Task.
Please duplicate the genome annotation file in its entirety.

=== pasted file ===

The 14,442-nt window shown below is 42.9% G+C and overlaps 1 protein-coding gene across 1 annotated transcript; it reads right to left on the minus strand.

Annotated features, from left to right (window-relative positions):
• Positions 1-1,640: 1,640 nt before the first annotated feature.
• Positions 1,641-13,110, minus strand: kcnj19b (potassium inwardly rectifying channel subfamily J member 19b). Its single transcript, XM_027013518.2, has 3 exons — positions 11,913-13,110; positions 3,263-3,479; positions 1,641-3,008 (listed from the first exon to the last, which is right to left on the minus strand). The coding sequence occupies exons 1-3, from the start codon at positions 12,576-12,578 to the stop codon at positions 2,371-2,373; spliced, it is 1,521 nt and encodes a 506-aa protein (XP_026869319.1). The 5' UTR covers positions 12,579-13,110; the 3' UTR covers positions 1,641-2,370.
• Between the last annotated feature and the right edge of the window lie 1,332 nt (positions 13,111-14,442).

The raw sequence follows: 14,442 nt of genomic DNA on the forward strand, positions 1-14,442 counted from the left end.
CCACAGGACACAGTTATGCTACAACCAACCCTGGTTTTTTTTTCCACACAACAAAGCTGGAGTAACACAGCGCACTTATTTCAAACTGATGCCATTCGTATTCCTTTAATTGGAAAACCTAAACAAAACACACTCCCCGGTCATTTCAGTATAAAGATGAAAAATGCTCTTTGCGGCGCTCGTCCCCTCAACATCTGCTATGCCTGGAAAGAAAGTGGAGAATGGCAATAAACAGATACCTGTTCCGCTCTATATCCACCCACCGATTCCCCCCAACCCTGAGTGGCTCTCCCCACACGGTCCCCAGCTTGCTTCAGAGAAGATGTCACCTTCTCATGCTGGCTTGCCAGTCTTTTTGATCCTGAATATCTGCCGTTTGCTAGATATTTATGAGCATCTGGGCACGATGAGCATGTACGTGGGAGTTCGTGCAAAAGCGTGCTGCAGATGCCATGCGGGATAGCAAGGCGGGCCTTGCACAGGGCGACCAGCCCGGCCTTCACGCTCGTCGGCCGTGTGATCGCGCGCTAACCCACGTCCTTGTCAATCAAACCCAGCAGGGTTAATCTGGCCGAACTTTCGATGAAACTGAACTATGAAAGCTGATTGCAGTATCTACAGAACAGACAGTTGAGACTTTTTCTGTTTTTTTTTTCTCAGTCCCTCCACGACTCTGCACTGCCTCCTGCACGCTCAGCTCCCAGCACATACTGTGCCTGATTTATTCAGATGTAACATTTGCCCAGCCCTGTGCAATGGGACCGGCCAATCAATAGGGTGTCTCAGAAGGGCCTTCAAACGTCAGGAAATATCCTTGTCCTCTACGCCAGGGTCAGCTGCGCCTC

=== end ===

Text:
The 14,442-nt window shown below is 42.9% G+C and overlaps 1 protein-coding gene across 1 annotated transcript; it reads right to left on the minus strand.

Annotated features, from left to right (window-relative positions):
• Positions 1-1,640: 1,640 nt before the first annotated feature.
• Positions 1,641-13,110, minus strand: kcnj19b (potassium inwardly rectifying channel subfamily J member 19b). Its single transcript, XM_027013518.2, has 3 exons — positions 11,913-13,110; positions 3,263-3,479; positions 1,641-3,008 (listed from the first exon to the last, which is right to left on the minus strand). The coding sequence occupies exons 1-3, from the start codon at positions 12,576-12,578 to the stop codon at positions 2,371-2,373; spliced, it is 1,521 nt and encodes a 506-aa protein (XP_026869319.1). The 5' UTR covers positions 12,579-13,110; the 3' UTR covers positions 1,641-2,370.
• Between the last annotated feature and the right edge of the window lie 1,332 nt (positions 13,111-14,442).

The raw sequence follows: 14,442 nt of genomic DNA on the forward strand, positions 1-14,442 counted from the left end.
CCACAGGACACAGTTATGCTACAACCAACCCTGGTTTTTTTTTCCACACAACAAAGCTGGAGTAACACAGCGCACTTATTTCAAACTGATGCCATTCGTATTCCTTTAATTGGAAAACCTAAACAAAACACACTCCCCGGTCATTTCAGTATAAAGATGAAAAATGCTCTTTGCGGCGCTCGTCCCCTCAACATCTGCTATGCCTGGAAAGAAAGTGGAGAATGGCAATAAACAGATACCTGTTCCGCTCTATATCCACCCACCGATTCCCCCCAACCCTGAGTGGCTCTCCCCACACGGTCCCCAGCTTGCTTCAGAGAAGATGTCACCTTCTCATGCTGGCTTGCCAGTCTTTTTGATCCTGAATATCTGCCGTTTGCTAGATATTTATGAGCATCTGGGCACGATGAGCATGTACGTGGGAGTTCGTGCAAAAGCGTGCTGCAGATGCCATGCGGGATAGCAAGGCGGGCCTTGCACAGGGCGACCAGCCCGGCCTTCACGCTCGTCGGCCGTGTGATCGCGCGCTAACCCACGTCCTTGTCAATCAAACCCAGCAGGGTTAATCTGGCCGAACTTTCGATGAAACTGAACTATGAAAGCTGATTGCAGTATCTACAGAACAGACAGTTGAGACTTTTTCTGTTTTTTTTTTCTCAGTCCCTCCACGACTCTGCACTGCCTCCTGCACGCTCAGCTCCCAGCACATACTGTGCCTGATTTATTCAGATGTAACATTTGCCCAGCCCTGTGCAATGGGACCGGCCAATCAATAGGGTGTCTCAGAAGGGCCTTCAAACGTCAGGAAATATCCTTGTCCTCTACGCCAGGGTCAGCTGCGCCTC